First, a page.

LOG ENTRY 41: On the return trip to our craft, my partner and I were already calling the mission a success. We had succeeded in riding the great waves of the Red Planet, but had also collected vast sums of knowledge of this wonderfully strange place and its inhabitants. In so doing, we had pushed the envelope of human understanding and courage. The Red Planet was like an eccentric, utopian mirror of the civilization we know. Reaching it was a large leap for this man and larger leap for his logic to grasp all of its intricacies.
Had I known this mission would be fraught with so much peril, I may have chosen not to go. However, I could never look myself in the eye again. Thankfully, I listened to that voice inside, that primal voice which is part of man’s instinct that compels him to see what is over that next hill or on that distant planet.
About Steve Dunn
My name is Steve Dunn. I was born and reared on Cape Breton Island, a rocky socket on the far east coast of Canada. I am the youngest of seven children in an Irish Catholic family not unlike a Roddy Doyle novel. Growing up in such an atmosphere, rife with sarcasm and wit, I apprenticed in humor at a young age. Breakfasts in our house took place with military precision to ensure that all made it to school on time. One of the family mottos was “first up, best dressed”. I generally slept late and was the runt of the litter to boot; as a consequence I would arrive at school in somewhat less fashionable clothes. Because of this, there soon evolved within me an unparalleled sarcastic defense mechanism, a porcupine’s quill of sorts; a trait that is still with me today.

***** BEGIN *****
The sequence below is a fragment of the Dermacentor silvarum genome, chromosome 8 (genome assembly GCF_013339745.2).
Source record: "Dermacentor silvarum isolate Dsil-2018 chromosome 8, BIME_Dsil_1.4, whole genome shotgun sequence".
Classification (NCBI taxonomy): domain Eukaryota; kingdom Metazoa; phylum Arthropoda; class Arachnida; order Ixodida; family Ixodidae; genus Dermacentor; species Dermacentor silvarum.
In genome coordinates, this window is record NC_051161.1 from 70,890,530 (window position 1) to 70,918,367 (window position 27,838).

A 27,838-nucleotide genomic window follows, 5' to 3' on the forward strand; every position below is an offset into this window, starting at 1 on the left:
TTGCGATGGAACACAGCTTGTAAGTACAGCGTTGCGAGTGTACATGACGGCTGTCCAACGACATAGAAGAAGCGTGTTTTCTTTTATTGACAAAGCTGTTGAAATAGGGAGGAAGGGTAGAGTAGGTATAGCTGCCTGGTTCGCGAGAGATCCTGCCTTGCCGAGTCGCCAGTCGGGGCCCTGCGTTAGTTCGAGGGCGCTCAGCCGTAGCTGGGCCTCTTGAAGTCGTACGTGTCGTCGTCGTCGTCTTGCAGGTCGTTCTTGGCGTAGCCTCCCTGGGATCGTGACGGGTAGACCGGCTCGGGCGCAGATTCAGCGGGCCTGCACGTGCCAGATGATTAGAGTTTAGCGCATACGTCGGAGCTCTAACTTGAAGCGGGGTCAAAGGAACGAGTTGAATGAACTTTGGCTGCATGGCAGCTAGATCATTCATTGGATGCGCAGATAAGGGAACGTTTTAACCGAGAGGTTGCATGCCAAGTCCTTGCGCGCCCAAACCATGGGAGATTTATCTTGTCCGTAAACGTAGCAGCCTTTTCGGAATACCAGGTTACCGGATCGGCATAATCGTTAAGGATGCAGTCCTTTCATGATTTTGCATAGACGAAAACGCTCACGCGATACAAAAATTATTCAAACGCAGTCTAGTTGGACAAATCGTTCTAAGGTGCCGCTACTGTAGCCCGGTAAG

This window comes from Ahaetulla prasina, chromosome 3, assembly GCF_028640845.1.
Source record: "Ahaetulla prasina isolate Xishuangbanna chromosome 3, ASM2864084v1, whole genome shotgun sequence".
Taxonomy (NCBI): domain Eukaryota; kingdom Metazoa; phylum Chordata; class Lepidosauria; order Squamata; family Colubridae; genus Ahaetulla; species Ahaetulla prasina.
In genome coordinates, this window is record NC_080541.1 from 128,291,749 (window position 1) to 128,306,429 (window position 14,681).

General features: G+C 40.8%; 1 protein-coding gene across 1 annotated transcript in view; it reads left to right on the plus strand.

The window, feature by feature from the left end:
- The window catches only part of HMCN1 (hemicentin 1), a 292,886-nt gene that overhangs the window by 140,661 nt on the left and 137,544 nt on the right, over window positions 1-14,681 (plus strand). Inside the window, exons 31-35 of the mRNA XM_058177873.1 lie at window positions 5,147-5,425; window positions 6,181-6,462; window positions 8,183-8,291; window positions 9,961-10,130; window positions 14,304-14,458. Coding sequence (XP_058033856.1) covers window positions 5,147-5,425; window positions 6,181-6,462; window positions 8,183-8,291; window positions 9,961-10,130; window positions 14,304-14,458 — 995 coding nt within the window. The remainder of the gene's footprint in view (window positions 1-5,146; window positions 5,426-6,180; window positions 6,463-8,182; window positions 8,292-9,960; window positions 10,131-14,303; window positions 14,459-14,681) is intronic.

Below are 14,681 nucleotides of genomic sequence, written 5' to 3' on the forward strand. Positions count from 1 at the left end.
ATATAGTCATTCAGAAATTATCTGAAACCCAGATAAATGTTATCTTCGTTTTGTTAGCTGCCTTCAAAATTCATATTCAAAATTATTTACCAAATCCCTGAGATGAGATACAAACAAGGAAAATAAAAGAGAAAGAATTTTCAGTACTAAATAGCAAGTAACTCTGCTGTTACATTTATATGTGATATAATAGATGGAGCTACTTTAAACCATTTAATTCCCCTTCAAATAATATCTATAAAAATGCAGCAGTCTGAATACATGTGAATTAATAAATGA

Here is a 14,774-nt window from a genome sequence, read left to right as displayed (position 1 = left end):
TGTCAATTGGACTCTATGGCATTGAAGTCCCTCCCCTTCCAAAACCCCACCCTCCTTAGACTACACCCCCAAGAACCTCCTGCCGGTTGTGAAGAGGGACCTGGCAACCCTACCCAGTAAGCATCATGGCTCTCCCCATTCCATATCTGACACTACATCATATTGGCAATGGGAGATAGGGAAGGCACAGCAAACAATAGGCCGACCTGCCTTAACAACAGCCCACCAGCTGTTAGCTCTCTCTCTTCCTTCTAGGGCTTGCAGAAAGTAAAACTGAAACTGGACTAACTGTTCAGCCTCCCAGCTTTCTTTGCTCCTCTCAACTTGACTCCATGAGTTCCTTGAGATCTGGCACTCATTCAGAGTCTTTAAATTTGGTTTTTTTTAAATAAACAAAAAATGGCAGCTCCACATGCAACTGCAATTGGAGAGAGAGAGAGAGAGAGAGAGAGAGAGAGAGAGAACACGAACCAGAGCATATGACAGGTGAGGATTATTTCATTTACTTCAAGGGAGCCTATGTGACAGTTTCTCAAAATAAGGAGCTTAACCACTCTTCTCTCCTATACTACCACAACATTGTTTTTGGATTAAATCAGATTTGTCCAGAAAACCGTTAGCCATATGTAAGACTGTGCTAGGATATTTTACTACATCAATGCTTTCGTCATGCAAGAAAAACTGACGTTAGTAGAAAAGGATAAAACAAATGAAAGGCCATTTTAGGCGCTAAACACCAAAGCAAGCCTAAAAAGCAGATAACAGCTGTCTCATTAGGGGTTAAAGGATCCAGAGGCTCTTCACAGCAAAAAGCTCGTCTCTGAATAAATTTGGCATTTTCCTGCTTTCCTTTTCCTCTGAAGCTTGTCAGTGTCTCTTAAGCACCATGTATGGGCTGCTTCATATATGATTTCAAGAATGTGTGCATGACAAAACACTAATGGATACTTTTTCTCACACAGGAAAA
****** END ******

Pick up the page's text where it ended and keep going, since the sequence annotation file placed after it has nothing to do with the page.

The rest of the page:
I was an extremely average student throughout my academic life; however, for as long as I can remember, I excelled in geography. This is no coincidence, as I spent the greater part of my youth with my nose buried in a world atlas. “What’s it look like in that purple country over there?” “What’s on that little dot in the middle of the south Atlantic Ocean?” I could never quench my thirst for knowledge about the strange and wonderful places in my old Rand McNally World Atlas. When I’m not pointing out obscure peak names in BC’s mountains, I enjoy daydreaming about places most people have never heard of. I still can’t walk past a map or a globe without being tempted to stop and daydream some more.
My formal schooling complete, it was time for my known world to expand. With a love for the wild mountains and coast already deep in my bones, I found myself living 7000 km away, in beautiful British Columbia. It’s here that I now make my home, and it is here that I stage my countless mini adventures into the mountains or along the coastline. Rock climbing and mountain biking are my two main passions that brought me to this part of the world and I am reminded just why that happened every time I get out to play.
Perhaps the thing I love the most about my life is that I am a great lover of adventure and discovery, something that has changed little since I was a kid. My latest discoveries have not been in the world around me, but within myself. Tapping into creative reservoirs and watching something develop before me is something I am finding extremely satisfying. I recently wrote and published ‘Mountain Biking British Columbia‘ which was my first book. I’m working on a second now as well as continuing to write about and photograph my experiences of traveling through this amazing world. As a songwriter, guitarist, photographer and old school conversationalist (a lost art form), I feel most alive when I create and learn. These are the two things in my life that I hope will never cease.
Steve’s book Mountain Biking British Columbia is available from www.simonsbikeshop.com.
Steve is a presenter of the Pilot Productions outdoor series Treks in a Wild World.